A report has warned of a "catastrophic" decline in freshwater fish, with nearly a third threatened by extinction. Conservation groups said 80 species were known to have gone extinct, 16 in the last year alone. Millions of people rely on freshwater fish for food and as a source of income through angling and the pet trade. But numbers have plummeted due to pressures including pollution, unsustainable fishing, and the damming and draining of rivers and wetlands.
The report said populations of migratory fish have fallen by three-quarters in the last 50 years.
Over the same time period, populations of larger species, known as "megafish", have crashed by 94%.
The report, The World's Forgotten Fishes, is by 16 conservation groups, including WWF, the London Zoological Society (ZSL), Global Wildlife Conservation and The Nature Conservancy.
In UK waters, the sturgeon and the burbot have vanished, salmon are disappearing and the European eel remains critically endangered. According to the WWF, much of the decline is driven by the poor state of rivers, mostly as a result of pollution, dams and sewage. It has called on the government to restore freshwater habitats to good health through proper enforcement of existing laws, strengthening protections in the Environment Bill and championing a strong set of global targets for the recovery of nature.
Dave Tickner, from WWF, said freshwater habitats are some of the most vibrant on earth, but - as this report shows - they are in catastrophic decline around the world. "Nature is in freefall and the UK is no exception: wildlife struggles to survive, let alone thrive, in our polluted waters," said the organisation's chief adviser on freshwater. "If we are to take this government's environmental promises seriously, it must get its act together, clean up our rivers and restore our freshwater habitats to good health. "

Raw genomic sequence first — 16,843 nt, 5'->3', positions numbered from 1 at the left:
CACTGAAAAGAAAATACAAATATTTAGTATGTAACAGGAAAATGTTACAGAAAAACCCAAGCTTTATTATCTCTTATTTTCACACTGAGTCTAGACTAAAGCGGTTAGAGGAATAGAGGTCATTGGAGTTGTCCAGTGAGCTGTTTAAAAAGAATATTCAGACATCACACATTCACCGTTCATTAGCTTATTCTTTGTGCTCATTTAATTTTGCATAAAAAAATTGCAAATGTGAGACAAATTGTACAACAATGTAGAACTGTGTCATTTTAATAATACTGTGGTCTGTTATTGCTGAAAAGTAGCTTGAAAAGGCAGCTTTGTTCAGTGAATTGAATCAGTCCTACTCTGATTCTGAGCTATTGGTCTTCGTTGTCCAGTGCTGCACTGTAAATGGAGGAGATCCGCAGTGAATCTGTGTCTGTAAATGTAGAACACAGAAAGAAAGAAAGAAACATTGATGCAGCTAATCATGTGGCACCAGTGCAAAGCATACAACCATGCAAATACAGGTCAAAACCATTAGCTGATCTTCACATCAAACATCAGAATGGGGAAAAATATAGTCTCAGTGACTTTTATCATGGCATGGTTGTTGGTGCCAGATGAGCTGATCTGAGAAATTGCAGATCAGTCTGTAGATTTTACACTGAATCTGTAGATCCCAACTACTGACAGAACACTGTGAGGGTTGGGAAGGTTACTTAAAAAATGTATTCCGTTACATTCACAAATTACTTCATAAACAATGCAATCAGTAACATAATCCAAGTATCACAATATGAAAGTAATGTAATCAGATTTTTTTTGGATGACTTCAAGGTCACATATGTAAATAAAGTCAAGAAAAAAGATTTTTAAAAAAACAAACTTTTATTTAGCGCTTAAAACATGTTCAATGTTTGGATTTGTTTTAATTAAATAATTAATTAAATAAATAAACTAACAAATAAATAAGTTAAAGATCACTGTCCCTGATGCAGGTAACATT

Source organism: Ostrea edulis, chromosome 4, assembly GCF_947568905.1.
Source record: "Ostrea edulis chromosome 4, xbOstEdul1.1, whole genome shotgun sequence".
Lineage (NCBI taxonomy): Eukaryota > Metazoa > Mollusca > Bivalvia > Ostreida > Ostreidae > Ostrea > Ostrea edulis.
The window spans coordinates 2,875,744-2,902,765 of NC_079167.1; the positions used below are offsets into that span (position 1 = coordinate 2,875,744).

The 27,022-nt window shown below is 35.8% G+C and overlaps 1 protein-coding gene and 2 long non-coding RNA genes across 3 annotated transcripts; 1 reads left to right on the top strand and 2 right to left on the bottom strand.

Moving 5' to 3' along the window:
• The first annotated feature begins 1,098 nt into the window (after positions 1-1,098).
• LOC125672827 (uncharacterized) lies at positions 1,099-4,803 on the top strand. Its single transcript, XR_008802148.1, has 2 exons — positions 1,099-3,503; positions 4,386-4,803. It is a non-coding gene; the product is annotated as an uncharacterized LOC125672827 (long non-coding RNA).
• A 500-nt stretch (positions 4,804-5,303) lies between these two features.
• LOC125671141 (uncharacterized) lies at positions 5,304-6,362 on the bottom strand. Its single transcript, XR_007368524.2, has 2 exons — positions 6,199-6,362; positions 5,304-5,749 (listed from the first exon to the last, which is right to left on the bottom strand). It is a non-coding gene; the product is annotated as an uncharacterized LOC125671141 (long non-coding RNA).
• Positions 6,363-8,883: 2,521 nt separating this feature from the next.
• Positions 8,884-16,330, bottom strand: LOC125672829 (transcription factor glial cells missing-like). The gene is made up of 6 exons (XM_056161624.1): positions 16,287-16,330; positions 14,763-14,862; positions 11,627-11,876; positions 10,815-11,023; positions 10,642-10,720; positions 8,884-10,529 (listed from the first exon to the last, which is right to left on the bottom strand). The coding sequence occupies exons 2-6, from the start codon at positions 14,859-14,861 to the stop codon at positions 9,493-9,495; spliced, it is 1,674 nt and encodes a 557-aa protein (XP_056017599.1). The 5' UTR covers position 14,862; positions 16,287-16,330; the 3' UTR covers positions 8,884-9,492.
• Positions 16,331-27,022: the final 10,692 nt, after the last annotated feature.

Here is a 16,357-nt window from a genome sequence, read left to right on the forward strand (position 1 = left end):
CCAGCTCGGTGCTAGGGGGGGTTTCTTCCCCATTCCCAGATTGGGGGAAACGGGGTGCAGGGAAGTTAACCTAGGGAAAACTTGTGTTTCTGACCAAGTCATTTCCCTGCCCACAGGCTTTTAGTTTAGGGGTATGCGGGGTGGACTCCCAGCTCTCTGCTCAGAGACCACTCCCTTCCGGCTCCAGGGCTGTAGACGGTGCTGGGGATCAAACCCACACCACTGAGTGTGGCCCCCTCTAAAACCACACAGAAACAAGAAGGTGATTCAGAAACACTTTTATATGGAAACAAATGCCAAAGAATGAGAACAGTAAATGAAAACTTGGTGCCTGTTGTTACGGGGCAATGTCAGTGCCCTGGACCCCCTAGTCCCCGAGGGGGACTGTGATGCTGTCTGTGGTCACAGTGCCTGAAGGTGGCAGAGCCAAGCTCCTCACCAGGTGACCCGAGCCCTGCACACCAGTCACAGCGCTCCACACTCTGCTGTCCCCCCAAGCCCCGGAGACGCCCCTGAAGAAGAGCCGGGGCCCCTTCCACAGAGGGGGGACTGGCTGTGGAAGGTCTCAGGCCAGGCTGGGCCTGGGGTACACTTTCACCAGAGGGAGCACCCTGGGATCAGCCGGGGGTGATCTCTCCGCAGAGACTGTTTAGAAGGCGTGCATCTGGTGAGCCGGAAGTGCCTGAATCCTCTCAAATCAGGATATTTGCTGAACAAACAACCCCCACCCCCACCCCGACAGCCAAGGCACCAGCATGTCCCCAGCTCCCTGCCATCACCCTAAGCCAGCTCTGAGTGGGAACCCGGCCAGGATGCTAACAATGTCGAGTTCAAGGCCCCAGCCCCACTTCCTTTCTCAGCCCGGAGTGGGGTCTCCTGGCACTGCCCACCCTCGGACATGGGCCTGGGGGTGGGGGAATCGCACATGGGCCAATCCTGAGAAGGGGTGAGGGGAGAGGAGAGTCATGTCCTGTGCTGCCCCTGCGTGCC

Carmen Revenga of The Nature Conservancy said freshwater fish are a diverse and unique group of species that are not only essential for the healthy functioning of our rivers, lakes and wetlands, but millions of people, particularly the poor, also depend on them for their food and income.
"It's now more urgent than ever that we find the collective political will and effective collaboration with private sector, governments, NGOs and communities, to implement nature-based solutions that protect freshwater species, while also ensuring human needs are met," she said. Commenting, Dr Jeremy Biggs, of the Freshwater Habitats Trust, said to protect freshwater biodiversity, we need to consider both large and small waters, and to protect all our freshwaters: ponds, lakes, streams and rivers.